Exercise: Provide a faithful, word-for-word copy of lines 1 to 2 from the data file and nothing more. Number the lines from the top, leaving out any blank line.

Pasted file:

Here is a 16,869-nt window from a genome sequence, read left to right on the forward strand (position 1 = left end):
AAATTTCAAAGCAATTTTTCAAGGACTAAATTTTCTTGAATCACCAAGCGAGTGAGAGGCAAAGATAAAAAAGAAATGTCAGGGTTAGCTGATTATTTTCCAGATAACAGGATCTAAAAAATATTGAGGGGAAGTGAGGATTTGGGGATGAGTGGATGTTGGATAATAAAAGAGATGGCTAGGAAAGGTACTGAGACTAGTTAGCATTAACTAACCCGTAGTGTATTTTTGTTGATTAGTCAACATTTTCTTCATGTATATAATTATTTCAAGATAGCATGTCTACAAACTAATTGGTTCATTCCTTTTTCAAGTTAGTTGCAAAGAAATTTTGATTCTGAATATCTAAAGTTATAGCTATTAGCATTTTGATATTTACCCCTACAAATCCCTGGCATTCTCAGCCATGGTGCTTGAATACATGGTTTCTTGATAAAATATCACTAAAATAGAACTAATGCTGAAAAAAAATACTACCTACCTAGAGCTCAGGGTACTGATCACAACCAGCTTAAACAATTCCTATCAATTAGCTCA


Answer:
Here is a 16,869-nt window from a genome sequence, read left to right on the forward strand (position 1 = left end):
AAATTTCAAAGCAATTTTTCAAGGACTAAATTTTCTTGAATCACCAAGCGAGTGAGAGGCAAAGATAAAAAAGAAATGTCAGGGTTAGCTGATTATTTTCCAGATAACAGGATCTAAAAAATATTGAGGGGAAGTGAGGATTTGGGGATGAGTGGATGTTGGATAATAAAAGAGATGGCTAGGAAAGGTACTGAGACTAGTTAGCATTAACTAACCCGTAGTGTATTTTTGTTGATTAGTCAACATTTTCTTCATGTATATAATTATTTCAAGATAGCATGTCTACAAACTAATTGGTTCATTCCTTTTTCAAGTTAGTTGCAAAGAAATTTTGATTCTGAATATCTAAAGTTATAGCTATTAGCATTTTGATATTTACCCCTACAAATCCCTGGCATTCTCAGCCATGGTGCTTGAATACATGGTTTCTTGATAAAATATCACTAAAATAGAACTAATGCTGAAAAAAAATACTACCTACCTAGAGCTCAGGGTACTGATCACAACCAGCTTAAACAATTCCTATCAATTAGCTCA